Submitting patches

Setting up user information

Please set up consistent user information before starting with your real name and working
email address on all your computers. For quick reference, here are the needed commands:

git config --global "Your Name Comes Here"
git config --global

Branching out

Create a new branch starting from master. Each branch should contain logically related commits (for example the implementation of a single feature), not a mixed bag of random changes.

Committing the patch

  • Make separate commits for separate changes. If you cannot describe what the commit does in one sentence, it is probably a mix of logically separate changes and should be separated into several commits.
  • Make sure that each commit can be compiled and that it works.
  • Use the imperative mode in the commit message when describing what you have done: use “change”, “add”, “fix”, not “changed”, “added”, “fixed”. Use the present tense to describe the current implementation: “feature X has an enormous potential for improvements” rather than “feature X had an enormous potential…” (While this writing style may seem awkward to begin with, you’ll find that it is actually easier to read and write.)
  • The first line of the commit message should describe concisely what the commit does. Leave out the full stop. (This line will be visible in gitk or in git log --oneline, so it should be understandable by itself.)
  • The second line in the commit message should be blank.
  • The body of the commit message should primarily answer the question why? rather than how?. That is, the most important is why the change was made, what bug it corrected or why anyone would want to use the new feature it implements. (Imagine yourself five years in the future trying try to figure why anyone would ever want this feature…) Technical details can also be useful, especially why one design was chosen rather than another design (again, imagine yourself investigating a bug and wondering why would anyone chose this way to implement this feature…).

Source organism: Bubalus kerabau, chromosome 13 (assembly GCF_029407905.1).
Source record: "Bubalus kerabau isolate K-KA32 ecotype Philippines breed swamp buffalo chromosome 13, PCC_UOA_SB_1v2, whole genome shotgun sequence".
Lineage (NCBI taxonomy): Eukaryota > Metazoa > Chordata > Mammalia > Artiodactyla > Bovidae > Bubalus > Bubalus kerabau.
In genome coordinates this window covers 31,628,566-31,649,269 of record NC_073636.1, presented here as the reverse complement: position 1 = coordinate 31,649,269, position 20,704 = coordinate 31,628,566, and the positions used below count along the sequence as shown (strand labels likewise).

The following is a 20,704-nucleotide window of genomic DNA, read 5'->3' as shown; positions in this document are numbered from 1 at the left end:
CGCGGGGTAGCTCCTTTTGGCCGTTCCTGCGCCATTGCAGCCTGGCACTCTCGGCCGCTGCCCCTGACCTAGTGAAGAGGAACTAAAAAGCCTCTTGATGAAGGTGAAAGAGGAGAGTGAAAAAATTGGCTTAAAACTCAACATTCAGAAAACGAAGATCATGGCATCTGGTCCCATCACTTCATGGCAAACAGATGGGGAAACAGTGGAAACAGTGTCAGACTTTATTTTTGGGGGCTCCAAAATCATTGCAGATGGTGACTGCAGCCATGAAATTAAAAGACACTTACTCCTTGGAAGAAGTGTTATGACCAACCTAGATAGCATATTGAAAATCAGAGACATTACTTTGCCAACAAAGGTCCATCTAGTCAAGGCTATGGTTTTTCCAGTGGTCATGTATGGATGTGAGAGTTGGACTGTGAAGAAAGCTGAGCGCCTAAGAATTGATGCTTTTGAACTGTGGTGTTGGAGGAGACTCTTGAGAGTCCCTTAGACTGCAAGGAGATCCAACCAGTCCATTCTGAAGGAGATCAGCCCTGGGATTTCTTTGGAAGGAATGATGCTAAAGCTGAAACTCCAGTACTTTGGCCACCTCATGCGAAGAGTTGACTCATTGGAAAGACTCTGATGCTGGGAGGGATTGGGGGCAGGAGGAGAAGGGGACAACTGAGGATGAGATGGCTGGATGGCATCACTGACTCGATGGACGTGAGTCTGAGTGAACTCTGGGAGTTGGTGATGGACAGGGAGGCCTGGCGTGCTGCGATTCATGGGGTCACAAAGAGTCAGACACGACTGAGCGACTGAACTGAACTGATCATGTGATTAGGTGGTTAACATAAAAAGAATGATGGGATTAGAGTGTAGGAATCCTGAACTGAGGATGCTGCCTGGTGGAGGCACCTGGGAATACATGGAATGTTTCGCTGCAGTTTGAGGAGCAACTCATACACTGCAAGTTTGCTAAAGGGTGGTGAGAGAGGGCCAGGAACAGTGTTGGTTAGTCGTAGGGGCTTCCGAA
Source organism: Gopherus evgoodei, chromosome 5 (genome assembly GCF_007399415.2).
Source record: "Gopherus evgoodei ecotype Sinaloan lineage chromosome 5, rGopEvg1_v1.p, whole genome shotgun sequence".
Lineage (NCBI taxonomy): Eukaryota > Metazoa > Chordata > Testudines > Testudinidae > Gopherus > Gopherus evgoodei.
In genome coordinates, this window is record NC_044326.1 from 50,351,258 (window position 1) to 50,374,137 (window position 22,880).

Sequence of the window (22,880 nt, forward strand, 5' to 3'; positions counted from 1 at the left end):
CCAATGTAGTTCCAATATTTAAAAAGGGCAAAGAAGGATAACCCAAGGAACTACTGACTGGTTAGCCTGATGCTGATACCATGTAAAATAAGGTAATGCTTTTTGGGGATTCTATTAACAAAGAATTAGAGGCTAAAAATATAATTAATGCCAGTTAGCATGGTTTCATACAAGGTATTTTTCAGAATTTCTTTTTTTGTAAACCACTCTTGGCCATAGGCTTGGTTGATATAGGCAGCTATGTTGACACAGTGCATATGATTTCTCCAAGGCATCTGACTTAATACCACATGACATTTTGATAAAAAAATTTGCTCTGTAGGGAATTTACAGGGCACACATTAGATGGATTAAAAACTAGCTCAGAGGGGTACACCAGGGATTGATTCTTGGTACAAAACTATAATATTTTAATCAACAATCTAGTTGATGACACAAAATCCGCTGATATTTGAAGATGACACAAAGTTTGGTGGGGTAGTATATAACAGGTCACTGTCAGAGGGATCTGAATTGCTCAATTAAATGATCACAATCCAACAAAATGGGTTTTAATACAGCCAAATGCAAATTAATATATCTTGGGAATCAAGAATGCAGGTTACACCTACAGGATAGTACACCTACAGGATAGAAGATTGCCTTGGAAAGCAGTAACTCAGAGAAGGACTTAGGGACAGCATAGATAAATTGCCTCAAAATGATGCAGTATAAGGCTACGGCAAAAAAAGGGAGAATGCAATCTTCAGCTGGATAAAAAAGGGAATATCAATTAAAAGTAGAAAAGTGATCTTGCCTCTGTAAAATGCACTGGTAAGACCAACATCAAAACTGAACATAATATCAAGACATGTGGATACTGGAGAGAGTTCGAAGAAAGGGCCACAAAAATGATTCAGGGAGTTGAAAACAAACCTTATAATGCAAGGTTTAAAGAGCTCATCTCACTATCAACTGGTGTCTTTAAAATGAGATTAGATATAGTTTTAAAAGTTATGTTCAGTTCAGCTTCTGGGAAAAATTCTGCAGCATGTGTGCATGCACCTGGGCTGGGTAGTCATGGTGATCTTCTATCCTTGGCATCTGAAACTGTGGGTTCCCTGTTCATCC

• Line break the commit message to lines no longer than approximately 70 characters (otherwise they are difficult to read in gitk).
  • Do not commit out-commented code or files that are no longer needed.
  • Check for unnecessary whitespace before committing with git diff --check.

Sending the patch

Use the “Pull request” button at GitHub.

Receiving your patch

When we receive your patch, we will do one of the following:

  • If there are simple things that will need to be fixed (for example, providing more information in the commit message instead of in the email), we may ask you to do that.
  • Otherwise, if your patch is not obviously wrong or inappropriate, we will merge it.
  • Otherwise, if it is obviously wrong or inappropriate, we will tell you so. Reasons for immediate rejections include (but are not limited to):
  • Blatantly breaking backward compatibility.
  • Obviously unsafe coding practices or highly non-portable code.
  • Mixing of many difference changes and/or unnecessary re-indentation of code that is not changed. We will ask you to separate the changes into separate commits and/or branches and not change indentation of unchanged code.

This page is adapted from the similar page from the erlang/otp wiki, but any errors are entirely ours.

Did you find errors in the documentation? Do you have improvements to suggest? Suggest edits!